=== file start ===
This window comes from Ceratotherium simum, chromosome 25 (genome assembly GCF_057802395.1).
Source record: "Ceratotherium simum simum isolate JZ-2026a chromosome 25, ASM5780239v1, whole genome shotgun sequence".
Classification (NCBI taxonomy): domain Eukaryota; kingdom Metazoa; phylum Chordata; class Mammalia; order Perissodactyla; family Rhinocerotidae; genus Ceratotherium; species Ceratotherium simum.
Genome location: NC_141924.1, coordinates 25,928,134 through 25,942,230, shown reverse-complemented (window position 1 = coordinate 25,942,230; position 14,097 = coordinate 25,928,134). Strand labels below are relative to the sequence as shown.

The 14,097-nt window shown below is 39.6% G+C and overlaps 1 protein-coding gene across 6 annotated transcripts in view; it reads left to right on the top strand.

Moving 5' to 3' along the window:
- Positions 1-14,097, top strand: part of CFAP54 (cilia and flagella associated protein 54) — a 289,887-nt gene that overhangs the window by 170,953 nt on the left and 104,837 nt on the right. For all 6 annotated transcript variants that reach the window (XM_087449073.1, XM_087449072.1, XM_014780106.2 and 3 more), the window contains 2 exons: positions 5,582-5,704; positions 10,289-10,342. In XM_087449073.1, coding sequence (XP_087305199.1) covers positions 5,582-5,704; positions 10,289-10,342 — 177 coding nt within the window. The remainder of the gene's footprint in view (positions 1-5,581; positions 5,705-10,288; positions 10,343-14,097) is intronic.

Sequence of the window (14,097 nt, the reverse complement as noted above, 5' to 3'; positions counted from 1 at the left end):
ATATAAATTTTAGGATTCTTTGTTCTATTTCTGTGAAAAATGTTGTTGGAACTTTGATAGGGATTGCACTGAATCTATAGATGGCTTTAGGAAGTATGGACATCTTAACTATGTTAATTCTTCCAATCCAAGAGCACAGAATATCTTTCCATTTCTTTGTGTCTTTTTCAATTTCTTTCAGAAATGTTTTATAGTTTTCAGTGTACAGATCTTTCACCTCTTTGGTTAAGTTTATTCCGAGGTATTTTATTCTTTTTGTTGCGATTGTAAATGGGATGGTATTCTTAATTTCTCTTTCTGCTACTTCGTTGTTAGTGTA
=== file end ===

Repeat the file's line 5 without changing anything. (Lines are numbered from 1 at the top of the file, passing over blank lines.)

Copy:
The 14,097-nt window shown below is 39.6% G+C and overlaps 1 protein-coding gene across 6 annotated transcripts in view; it reads left to right on the top strand.